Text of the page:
I'm going to select the polygons on either side of the body here and let's go to Extrude. Now we've got two faces on different sides of the body selected. While I'm still in the Extrude tool and I pull on the blue handle, each one is going to pull out in its own direction away from the body. I just want to make the arms a little bit smaller than the chest. So I'm going to scale these in. Let's just extrude it out one more time for good measure. You're just going to have stumpy little hands here. So we're not going to bother to do fingers for this one. Okay, let's extrude out the rest of the body.
Looking at the underside, we can grab these two faces here. Now, up in the Edit Mesh menu, we turned off Keep Faces Together. But we want his abdomen to be stuck together. We don't want two separate parts to his abdomen. So let's go up to Edit Mesh and make sure we've got Keep Faces Together turned on. Let's hit Extrude and pull it down. Let's just shrink this up a little bit right here, getting a little bit narrower waist. Okay, so I want to extrude two legs out of this as well. If I extrude these two polygons right now, remember we've got Keep Faces Together turned on.
That's going to have his legs stuck together. We want his legs to be separate. So we go up to Edit Mesh menu and turn Keep Faces Together off again. Now when I go back into Extrude and pull this down, we can see the legs are coming out separately. But sometimes you might not necessarily see the legs being separate, you might have to go in and manually move them to see that they're separate. So I'm just going to extrude this down one more time. We'll make some space for the feet. Let's extrude the feet forward from these faces right here. I'm going to look at it from the side to get a better angle on this.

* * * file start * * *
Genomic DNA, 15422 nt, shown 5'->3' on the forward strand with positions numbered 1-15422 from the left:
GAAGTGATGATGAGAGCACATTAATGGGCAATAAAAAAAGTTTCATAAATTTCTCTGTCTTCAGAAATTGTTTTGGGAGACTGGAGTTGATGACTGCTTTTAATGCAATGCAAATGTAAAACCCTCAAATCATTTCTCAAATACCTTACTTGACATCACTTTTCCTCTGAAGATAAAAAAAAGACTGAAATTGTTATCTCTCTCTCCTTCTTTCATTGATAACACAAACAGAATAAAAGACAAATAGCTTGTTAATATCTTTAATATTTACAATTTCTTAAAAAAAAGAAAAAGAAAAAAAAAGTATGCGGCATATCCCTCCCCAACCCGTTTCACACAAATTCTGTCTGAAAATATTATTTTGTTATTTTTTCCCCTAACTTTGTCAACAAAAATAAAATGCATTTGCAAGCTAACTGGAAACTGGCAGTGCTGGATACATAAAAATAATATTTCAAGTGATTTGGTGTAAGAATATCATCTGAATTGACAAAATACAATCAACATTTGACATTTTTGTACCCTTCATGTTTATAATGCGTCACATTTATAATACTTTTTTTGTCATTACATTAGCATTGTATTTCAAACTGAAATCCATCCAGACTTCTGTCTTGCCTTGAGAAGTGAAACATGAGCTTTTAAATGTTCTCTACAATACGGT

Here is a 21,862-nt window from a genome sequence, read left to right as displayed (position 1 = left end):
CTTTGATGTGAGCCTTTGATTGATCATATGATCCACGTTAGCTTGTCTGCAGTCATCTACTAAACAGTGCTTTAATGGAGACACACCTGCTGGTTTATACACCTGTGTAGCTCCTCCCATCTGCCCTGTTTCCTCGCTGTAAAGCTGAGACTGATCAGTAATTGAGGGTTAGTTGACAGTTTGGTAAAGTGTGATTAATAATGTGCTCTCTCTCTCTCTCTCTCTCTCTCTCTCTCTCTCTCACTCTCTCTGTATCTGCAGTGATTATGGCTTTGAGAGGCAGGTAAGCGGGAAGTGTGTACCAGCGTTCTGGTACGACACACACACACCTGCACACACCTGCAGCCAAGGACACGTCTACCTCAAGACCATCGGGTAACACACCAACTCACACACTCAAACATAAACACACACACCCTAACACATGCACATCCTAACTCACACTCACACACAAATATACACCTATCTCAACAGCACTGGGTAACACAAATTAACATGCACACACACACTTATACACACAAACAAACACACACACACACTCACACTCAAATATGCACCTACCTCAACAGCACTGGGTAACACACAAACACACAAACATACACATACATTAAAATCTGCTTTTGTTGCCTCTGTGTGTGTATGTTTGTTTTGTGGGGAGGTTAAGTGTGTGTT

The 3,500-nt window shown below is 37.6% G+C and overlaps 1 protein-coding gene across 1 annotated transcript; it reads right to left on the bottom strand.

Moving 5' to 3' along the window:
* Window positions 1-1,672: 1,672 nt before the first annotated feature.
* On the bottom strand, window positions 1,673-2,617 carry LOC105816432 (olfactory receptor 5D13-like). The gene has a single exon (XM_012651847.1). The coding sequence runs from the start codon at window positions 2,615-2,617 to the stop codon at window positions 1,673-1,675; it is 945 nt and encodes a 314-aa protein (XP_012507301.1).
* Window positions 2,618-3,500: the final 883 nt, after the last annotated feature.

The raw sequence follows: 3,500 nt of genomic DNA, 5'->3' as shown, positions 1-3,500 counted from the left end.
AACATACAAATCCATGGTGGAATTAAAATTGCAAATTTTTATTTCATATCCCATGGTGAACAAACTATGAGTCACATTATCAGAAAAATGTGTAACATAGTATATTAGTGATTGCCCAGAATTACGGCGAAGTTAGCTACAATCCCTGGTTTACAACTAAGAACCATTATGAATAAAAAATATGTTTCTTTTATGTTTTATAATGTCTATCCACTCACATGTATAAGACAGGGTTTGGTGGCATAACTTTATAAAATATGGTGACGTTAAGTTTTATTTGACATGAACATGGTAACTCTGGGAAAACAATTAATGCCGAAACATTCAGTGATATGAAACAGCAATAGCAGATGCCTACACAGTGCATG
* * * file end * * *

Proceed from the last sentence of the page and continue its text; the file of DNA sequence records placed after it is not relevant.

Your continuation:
Okay, so you can see in a matter of minutes, you can create a very simple character. I'm going to go back into Object mode and zoom out, so we can see the whole thing. Hitting 3 on the keyboard, you can also get a Smooth Preview of what this guy looks like. So you get a very simple gingerbread mankind of character, in just a few minutes with the power of the Extrude tool. You can see it's a very easy way to create new geometry in an intuitive and fast way. You'll find yourself using it all the time to create limbs, cavities, bulges, horns, anything you can think of.